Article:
Eyelid Dermatitis: What to Do When Itch Strikes
There are several things that can cause irritated eyelids, including eczema, which causes dry itchy skin, a rash, and other symptoms. Unfortunately, no part of your skin is eczema-immune. Here’s what to do when your eczema decides to show up on your eyelids:
Refrain from touching it
Touching any part of your skin that’s already red will only make things worse. Remember that your eyelids protect one of the most important parts of your body, the eyes. Touching or scratching too much might affect even your vision.
Avoid your triggers
If you have atopic dermatitis, as the cliche goes, prevention is better than cure. If you steer clear of your triggers, or if doing so isn’t enough to calm your eczema, you may need some extra help. Knowing exactly what’s actually causing the rash on your eyelids will help you treat it as best as possible.
Consult your doctor
Experts usually recommend topical corticosteroids to battle inflammation, but these can be too strong on your eyelid skin, and can also cause thinning of the eyelids and the skin around the eyes. They usually prescribe non-steroidal creams for those who need long-term help treating their eyelid eczema. Non-steroidal creams work by tamping down on your overactive immune system or suppressing inflammation.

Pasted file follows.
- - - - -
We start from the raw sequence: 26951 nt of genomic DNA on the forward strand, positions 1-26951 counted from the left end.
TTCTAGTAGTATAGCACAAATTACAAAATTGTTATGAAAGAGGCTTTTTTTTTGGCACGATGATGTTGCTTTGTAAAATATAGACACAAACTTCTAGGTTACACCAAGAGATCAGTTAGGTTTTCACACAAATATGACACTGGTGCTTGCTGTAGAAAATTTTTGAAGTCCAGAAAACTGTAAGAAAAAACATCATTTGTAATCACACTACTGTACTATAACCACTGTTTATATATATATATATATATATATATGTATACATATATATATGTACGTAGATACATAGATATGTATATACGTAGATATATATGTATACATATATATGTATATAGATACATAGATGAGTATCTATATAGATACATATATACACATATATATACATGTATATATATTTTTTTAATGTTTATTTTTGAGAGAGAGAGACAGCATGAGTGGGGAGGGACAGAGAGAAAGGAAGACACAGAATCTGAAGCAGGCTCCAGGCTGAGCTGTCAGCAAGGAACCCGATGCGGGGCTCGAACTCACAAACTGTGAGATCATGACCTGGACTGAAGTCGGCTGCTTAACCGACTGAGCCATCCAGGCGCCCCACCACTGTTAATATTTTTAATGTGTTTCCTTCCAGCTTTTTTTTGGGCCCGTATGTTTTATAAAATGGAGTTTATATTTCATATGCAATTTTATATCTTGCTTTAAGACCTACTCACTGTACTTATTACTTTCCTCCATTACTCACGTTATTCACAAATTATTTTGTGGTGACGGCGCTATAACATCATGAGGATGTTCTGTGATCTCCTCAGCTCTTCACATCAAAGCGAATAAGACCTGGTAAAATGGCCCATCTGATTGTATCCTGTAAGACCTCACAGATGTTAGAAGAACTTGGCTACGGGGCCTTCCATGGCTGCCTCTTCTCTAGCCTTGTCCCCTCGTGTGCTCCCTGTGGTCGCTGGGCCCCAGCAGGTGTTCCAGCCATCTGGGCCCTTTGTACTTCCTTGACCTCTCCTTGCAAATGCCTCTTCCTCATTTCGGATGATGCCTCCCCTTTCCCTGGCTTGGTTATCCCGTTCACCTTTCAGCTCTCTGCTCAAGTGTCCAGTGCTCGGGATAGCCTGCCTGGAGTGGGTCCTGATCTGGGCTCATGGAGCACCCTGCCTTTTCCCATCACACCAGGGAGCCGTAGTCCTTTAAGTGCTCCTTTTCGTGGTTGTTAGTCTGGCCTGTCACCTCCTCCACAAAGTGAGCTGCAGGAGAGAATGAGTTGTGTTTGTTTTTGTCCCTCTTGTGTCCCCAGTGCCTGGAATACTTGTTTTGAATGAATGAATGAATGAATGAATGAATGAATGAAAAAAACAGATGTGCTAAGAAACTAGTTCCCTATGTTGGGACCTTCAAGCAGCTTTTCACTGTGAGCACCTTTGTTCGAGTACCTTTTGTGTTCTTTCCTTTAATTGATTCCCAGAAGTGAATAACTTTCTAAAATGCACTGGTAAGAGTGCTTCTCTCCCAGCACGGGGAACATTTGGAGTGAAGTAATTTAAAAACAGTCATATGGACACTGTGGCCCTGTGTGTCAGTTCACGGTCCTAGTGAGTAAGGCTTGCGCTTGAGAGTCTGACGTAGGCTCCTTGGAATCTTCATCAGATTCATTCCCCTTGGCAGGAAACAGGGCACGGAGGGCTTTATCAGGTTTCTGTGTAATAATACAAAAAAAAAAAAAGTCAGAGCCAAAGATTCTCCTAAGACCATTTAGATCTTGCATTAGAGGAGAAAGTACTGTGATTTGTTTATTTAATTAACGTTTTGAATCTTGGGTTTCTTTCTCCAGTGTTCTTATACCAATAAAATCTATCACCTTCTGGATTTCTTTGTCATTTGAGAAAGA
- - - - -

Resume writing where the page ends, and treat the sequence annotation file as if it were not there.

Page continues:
Moisturize your eyelids and make sure that you only use the gentlest options. Look for products labeled sensitive, fragrance-free, and hypoallergenic. It’s also smart to look for eye creams specifically, since they’re formulated with that area in mind.
Look out for other eye issues
The more severe your eyelid eczema is, the more likely it is that you might experience other eye problems. There are three eye conditions that people with eyelid eczema should look out for: pink eye, keratitis, and keratoconus.
Pink eye or conjunctivitis happens when the conjunctiva or the thin clear tissue lining your eyelids and the whites of your eyes becomes inflamed. It causes bloodshot eyes, itching, and tearing.
Keratitis is an inflammation of the cornea, which may cause eye pain, redness, sensitivity to light, excessive tearing or discharge, and blurry vision.
Keratoconus is an extreme one, because it’s a condition in which the cornea changes from its usual round shape to a bulging cone shape, creating blurry or distorted vision and sensitivity to light.